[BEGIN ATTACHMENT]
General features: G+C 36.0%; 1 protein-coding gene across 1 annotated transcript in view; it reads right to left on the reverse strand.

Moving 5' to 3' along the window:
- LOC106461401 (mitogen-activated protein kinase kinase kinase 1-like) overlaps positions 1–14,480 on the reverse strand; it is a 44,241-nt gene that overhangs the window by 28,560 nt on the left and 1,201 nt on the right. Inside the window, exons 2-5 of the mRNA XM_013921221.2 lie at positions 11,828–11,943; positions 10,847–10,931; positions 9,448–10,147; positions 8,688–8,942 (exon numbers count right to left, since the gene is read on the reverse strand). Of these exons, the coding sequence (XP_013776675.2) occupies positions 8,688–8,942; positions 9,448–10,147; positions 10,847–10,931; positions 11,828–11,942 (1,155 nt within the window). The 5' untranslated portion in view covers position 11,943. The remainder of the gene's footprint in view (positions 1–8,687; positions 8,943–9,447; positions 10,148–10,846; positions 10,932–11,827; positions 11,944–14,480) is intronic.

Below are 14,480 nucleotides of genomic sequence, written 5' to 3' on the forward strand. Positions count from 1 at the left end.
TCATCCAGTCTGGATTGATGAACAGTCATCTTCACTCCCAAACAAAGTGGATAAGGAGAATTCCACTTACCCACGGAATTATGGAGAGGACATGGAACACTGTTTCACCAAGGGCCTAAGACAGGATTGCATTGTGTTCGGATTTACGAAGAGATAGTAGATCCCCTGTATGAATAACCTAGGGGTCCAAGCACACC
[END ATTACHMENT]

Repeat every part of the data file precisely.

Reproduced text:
General features: G+C 36.0%; 1 protein-coding gene across 1 annotated transcript in view; it reads right to left on the reverse strand.

Moving 5' to 3' along the window:
- LOC106461401 (mitogen-activated protein kinase kinase kinase 1-like) overlaps positions 1–14,480 on the reverse strand; it is a 44,241-nt gene that overhangs the window by 28,560 nt on the left and 1,201 nt on the right. Inside the window, exons 2-5 of the mRNA XM_013921221.2 lie at positions 11,828–11,943; positions 10,847–10,931; positions 9,448–10,147; positions 8,688–8,942 (exon numbers count right to left, since the gene is read on the reverse strand). Of these exons, the coding sequence (XP_013776675.2) occupies positions 8,688–8,942; positions 9,448–10,147; positions 10,847–10,931; positions 11,828–11,942 (1,155 nt within the window). The 5' untranslated portion in view covers position 11,943. The remainder of the gene's footprint in view (positions 1–8,687; positions 8,943–9,447; positions 10,148–10,846; positions 10,932–11,827; positions 11,944–14,480) is intronic.

Below are 14,480 nucleotides of genomic sequence, written 5' to 3' on the forward strand. Positions count from 1 at the left end.
TCATCCAGTCTGGATTGATGAACAGTCATCTTCACTCCCAAACAAAGTGGATAAGGAGAATTCCACTTACCCACGGAATTATGGAGAGGACATGGAACACTGTTTCACCAAGGGCCTAAGACAGGATTGCATTGTGTTCGGATTTACGAAGAGATAGTAGATCCCCTGTATGAATAACCTAGGGGTCCAAGCACACC